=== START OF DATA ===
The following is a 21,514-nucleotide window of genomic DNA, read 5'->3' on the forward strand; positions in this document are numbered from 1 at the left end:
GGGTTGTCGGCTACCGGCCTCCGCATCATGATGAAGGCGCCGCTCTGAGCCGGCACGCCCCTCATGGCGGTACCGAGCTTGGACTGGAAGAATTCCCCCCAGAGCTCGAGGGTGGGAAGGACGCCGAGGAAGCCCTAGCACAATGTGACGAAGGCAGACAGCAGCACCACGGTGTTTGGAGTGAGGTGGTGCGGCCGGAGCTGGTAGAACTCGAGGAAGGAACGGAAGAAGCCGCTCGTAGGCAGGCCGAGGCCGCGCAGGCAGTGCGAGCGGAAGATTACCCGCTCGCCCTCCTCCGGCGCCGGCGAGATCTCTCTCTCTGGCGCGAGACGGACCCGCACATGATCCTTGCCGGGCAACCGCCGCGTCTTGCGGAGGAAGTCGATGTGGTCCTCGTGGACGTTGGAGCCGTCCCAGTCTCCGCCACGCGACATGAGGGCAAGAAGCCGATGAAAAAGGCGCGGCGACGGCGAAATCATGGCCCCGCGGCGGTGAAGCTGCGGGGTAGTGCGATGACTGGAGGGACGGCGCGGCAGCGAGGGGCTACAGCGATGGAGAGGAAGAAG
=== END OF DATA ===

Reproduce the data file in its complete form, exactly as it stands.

The following is a 21,514-nucleotide window of genomic DNA, read 5'->3' on the forward strand; positions in this document are numbered from 1 at the left end:
GGGTTGTCGGCTACCGGCCTCCGCATCATGATGAAGGCGCCGCTCTGAGCCGGCACGCCCCTCATGGCGGTACCGAGCTTGGACTGGAAGAATTCCCCCCAGAGCTCGAGGGTGGGAAGGACGCCGAGGAAGCCCTAGCACAATGTGACGAAGGCAGACAGCAGCACCACGGTGTTTGGAGTGAGGTGGTGCGGCCGGAGCTGGTAGAACTCGAGGAAGGAACGGAAGAAGCCGCTCGTAGGCAGGCCGAGGCCGCGCAGGCAGTGCGAGCGGAAGATTACCCGCTCGCCCTCCTCCGGCGCCGGCGAGATCTCTCTCTCTGGCGCGAGACGGACCCGCACATGATCCTTGCCGGGCAACCGCCGCGTCTTGCGGAGGAAGTCGATGTGGTCCTCGTGGACGTTGGAGCCGTCCCAGTCTCCGCCACGCGACATGAGGGCAAGAAGCCGATGAAAAAGGCGCGGCGACGGCGAAATCATGGCCCCGCGGCGGTGAAGCTGCGGGGTAGTGCGATGACTGGAGGGACGGCGCGGCAGCGAGGGGCTACAGCGATGGAGAGGAAGAAG